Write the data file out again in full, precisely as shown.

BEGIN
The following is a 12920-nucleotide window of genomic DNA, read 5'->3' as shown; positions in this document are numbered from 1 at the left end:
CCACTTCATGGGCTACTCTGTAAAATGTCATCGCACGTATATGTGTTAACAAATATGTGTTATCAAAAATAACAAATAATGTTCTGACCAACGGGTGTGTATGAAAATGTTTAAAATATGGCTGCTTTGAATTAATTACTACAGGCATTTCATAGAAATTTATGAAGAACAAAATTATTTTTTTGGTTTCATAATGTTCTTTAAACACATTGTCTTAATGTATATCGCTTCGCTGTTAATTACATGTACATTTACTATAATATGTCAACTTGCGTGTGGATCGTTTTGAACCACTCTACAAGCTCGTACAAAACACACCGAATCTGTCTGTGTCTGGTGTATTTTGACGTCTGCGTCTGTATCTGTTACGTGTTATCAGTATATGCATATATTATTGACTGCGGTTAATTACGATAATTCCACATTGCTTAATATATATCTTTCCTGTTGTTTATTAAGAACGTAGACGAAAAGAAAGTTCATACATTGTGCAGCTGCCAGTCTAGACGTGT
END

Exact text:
The following is a 12920-nucleotide window of genomic DNA, read 5'->3' as shown; positions in this document are numbered from 1 at the left end:
CCACTTCATGGGCTACTCTGTAAAATGTCATCGCACGTATATGTGTTAACAAATATGTGTTATCAAAAATAACAAATAATGTTCTGACCAACGGGTGTGTATGAAAATGTTTAAAATATGGCTGCTTTGAATTAATTACTACAGGCATTTCATAGAAATTTATGAAGAACAAAATTATTTTTTTGGTTTCATAATGTTCTTTAAACACATTGTCTTAATGTATATCGCTTCGCTGTTAATTACATGTACATTTACTATAATATGTCAACTTGCGTGTGGATCGTTTTGAACCACTCTACAAGCTCGTACAAAACACACCGAATCTGTCTGTGTCTGGTGTATTTTGACGTCTGCGTCTGTATCTGTTACGTGTTATCAGTATATGCATATATTATTGACTGCGGTTAATTACGATAATTCCACATTGCTTAATATATATCTTTCCTGTTGTTTATTAAGAACGTAGACGAAAAGAAAGTTCATACATTGTGCAGCTGCCAGTCTAGACGTGT